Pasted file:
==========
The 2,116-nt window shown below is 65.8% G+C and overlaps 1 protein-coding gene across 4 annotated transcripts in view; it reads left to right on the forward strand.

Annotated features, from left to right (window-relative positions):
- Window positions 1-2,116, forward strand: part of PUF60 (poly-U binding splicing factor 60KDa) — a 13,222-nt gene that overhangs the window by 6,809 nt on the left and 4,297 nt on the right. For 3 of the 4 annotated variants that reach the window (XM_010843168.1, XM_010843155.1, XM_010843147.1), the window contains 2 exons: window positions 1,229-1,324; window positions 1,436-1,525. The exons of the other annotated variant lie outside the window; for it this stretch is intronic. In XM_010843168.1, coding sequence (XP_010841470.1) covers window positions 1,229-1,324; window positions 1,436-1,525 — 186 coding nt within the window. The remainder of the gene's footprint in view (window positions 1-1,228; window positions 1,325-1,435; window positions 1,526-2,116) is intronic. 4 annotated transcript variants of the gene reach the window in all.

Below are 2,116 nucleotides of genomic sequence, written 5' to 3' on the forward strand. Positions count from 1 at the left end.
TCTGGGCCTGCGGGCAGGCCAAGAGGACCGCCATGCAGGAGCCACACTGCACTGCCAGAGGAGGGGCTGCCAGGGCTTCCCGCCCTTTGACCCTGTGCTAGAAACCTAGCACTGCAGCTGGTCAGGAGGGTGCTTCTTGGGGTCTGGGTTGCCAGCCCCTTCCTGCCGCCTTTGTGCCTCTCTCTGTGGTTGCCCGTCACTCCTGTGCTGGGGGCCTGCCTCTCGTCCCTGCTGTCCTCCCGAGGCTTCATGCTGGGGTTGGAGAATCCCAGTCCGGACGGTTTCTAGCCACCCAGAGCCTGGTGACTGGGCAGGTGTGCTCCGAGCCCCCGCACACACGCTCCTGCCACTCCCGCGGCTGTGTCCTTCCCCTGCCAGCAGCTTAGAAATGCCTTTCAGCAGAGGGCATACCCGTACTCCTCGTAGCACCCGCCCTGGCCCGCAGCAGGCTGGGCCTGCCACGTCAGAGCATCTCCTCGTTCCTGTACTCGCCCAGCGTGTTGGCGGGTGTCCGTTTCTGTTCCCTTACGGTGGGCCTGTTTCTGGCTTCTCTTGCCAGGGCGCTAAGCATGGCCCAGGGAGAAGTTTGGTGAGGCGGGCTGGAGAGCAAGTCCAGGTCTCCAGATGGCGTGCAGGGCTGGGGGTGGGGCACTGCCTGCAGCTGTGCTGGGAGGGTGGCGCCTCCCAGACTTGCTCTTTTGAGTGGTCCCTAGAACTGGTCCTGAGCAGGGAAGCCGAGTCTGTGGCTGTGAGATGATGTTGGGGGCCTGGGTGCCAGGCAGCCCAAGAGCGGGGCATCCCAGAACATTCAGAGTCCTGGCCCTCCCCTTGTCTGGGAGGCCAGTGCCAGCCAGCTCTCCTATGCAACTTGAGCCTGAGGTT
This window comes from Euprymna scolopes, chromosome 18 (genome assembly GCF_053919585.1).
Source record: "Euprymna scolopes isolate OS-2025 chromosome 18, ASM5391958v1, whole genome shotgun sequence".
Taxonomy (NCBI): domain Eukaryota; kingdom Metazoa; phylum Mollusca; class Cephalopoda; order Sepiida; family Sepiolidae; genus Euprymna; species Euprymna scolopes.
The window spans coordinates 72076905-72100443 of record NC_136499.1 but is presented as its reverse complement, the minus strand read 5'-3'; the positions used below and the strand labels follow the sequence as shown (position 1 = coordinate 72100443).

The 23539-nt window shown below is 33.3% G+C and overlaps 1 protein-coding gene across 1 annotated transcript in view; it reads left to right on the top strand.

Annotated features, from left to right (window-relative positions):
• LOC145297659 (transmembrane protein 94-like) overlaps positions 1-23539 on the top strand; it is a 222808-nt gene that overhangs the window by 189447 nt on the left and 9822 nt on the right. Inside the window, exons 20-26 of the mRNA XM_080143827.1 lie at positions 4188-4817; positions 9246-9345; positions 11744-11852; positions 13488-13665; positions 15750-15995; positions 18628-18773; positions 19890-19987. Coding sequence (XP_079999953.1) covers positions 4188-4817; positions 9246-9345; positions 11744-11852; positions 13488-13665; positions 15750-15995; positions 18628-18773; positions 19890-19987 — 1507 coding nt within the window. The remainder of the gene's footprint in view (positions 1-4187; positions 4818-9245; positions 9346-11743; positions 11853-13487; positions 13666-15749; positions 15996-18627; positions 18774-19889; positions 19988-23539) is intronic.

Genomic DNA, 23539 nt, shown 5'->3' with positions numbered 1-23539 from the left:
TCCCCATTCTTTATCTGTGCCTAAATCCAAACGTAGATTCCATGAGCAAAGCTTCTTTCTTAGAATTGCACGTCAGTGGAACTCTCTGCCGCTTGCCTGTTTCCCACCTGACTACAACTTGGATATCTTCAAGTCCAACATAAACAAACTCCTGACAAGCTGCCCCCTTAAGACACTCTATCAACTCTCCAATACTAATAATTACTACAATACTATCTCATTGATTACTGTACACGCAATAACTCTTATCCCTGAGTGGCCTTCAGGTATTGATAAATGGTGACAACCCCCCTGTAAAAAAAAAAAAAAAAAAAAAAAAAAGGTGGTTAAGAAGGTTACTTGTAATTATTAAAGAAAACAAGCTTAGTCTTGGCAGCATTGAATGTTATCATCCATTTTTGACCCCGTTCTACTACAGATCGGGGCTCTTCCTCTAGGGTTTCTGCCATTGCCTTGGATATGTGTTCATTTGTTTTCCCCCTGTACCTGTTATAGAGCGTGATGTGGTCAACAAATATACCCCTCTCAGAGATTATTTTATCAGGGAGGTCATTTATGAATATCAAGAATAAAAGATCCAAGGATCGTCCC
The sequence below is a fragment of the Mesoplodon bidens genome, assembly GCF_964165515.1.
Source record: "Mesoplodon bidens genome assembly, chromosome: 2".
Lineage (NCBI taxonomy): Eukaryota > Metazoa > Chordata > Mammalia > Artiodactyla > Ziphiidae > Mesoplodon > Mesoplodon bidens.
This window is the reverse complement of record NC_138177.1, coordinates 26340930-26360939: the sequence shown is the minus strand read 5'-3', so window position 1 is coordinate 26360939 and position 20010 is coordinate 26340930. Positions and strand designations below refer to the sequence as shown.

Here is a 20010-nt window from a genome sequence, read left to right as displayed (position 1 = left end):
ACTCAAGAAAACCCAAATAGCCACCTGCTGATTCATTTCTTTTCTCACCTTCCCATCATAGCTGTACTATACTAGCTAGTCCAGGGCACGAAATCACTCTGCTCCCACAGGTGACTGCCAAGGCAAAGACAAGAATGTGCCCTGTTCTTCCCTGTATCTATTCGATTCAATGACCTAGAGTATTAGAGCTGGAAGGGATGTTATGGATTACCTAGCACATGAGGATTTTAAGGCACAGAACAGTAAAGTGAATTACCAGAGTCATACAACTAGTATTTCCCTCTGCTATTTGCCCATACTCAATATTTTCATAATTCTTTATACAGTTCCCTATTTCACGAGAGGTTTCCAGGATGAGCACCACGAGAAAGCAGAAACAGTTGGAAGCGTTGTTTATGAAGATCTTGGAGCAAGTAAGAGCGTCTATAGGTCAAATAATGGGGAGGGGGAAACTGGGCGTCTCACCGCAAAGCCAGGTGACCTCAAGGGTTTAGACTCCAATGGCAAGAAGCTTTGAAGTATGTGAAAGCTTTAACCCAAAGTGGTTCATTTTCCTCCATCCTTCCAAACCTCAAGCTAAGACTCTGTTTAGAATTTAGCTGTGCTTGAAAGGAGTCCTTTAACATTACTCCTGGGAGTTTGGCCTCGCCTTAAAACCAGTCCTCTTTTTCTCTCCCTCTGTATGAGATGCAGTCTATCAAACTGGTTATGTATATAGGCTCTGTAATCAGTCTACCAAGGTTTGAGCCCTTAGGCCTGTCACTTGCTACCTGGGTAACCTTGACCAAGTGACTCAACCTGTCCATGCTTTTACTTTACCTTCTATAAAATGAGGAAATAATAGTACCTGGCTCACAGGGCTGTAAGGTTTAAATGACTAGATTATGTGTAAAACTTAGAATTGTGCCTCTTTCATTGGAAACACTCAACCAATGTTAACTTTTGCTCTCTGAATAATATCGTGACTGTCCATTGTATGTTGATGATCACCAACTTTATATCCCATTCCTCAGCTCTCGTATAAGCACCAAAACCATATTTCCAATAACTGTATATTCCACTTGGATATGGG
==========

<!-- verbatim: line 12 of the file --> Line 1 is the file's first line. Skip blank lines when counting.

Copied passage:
• LOC145297659 (transmembrane protein 94-like) overlaps positions 1-23539 on the top strand; it is a 222808-nt gene that overhangs the window by 189447 nt on the left and 9822 nt on the right. Inside the window, exons 20-26 of the mRNA XM_080143827.1 lie at positions 4188-4817; positions 9246-9345; positions 11744-11852; positions 13488-13665; positions 15750-15995; positions 18628-18773; positions 19890-19987. Coding sequence (XP_079999953.1) covers positions 4188-4817; positions 9246-9345; positions 11744-11852; positions 13488-13665; positions 15750-15995; positions 18628-18773; positions 19890-19987 — 1507 coding nt within the window. The remainder of the gene's footprint in view (positions 1-4187; positions 4818-9245; positions 9346-11743; positions 11853-13487; positions 13666-15749; positions 15996-18627; positions 18774-19889; positions 19988-23539) is intronic.